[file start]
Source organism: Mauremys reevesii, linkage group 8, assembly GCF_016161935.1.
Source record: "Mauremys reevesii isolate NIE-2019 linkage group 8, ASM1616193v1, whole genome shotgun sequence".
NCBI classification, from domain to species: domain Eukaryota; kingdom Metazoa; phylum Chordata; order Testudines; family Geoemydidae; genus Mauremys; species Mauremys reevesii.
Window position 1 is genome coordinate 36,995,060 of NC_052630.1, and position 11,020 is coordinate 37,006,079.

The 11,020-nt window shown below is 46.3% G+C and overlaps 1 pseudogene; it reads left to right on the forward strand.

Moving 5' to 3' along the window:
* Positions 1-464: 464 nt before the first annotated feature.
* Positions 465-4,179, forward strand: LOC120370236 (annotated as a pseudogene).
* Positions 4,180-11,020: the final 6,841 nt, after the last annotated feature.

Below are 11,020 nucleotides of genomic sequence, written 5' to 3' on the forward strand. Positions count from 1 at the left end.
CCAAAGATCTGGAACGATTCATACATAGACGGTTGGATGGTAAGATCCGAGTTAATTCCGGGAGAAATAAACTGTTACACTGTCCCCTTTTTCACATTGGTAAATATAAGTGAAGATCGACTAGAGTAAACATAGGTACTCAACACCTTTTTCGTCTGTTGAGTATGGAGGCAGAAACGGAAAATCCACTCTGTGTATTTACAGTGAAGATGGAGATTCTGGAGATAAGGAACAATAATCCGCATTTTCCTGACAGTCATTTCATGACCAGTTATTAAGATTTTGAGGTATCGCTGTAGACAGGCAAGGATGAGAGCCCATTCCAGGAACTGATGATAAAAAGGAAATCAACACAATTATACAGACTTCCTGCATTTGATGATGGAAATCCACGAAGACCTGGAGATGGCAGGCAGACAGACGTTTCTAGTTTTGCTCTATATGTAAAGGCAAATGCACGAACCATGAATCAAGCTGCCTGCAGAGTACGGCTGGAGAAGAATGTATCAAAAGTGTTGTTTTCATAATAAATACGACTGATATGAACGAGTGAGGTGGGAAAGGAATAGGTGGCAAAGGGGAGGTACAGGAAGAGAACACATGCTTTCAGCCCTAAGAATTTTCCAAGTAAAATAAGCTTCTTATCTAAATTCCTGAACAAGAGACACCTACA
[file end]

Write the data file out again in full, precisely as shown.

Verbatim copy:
Source organism: Mauremys reevesii, linkage group 8, assembly GCF_016161935.1.
Source record: "Mauremys reevesii isolate NIE-2019 linkage group 8, ASM1616193v1, whole genome shotgun sequence".
NCBI classification, from domain to species: domain Eukaryota; kingdom Metazoa; phylum Chordata; order Testudines; family Geoemydidae; genus Mauremys; species Mauremys reevesii.
Window position 1 is genome coordinate 36,995,060 of NC_052630.1, and position 11,020 is coordinate 37,006,079.

The 11,020-nt window shown below is 46.3% G+C and overlaps 1 pseudogene; it reads left to right on the forward strand.

Moving 5' to 3' along the window:
* Positions 1-464: 464 nt before the first annotated feature.
* Positions 465-4,179, forward strand: LOC120370236 (annotated as a pseudogene).
* Positions 4,180-11,020: the final 6,841 nt, after the last annotated feature.

Below are 11,020 nucleotides of genomic sequence, written 5' to 3' on the forward strand. Positions count from 1 at the left end.
CCAAAGATCTGGAACGATTCATACATAGACGGTTGGATGGTAAGATCCGAGTTAATTCCGGGAGAAATAAACTGTTACACTGTCCCCTTTTTCACATTGGTAAATATAAGTGAAGATCGACTAGAGTAAACATAGGTACTCAACACCTTTTTCGTCTGTTGAGTATGGAGGCAGAAACGGAAAATCCACTCTGTGTATTTACAGTGAAGATGGAGATTCTGGAGATAAGGAACAATAATCCGCATTTTCCTGACAGTCATTTCATGACCAGTTATTAAGATTTTGAGGTATCGCTGTAGACAGGCAAGGATGAGAGCCCATTCCAGGAACTGATGATAAAAAGGAAATCAACACAATTATACAGACTTCCTGCATTTGATGATGGAAATCCACGAAGACCTGGAGATGGCAGGCAGACAGACGTTTCTAGTTTTGCTCTATATGTAAAGGCAAATGCACGAACCATGAATCAAGCTGCCTGCAGAGTACGGCTGGAGAAGAATGTATCAAAAGTGTTGTTTTCATAATAAATACGACTGATATGAACGAGTGAGGTGGGAAAGGAATAGGTGGCAAAGGGGAGGTACAGGAAGAGAACACATGCTTTCAGCCCTAAGAATTTTCCAAGTAAAATAAGCTTCTTATCTAAATTCCTGAACAAGAGACACCTACA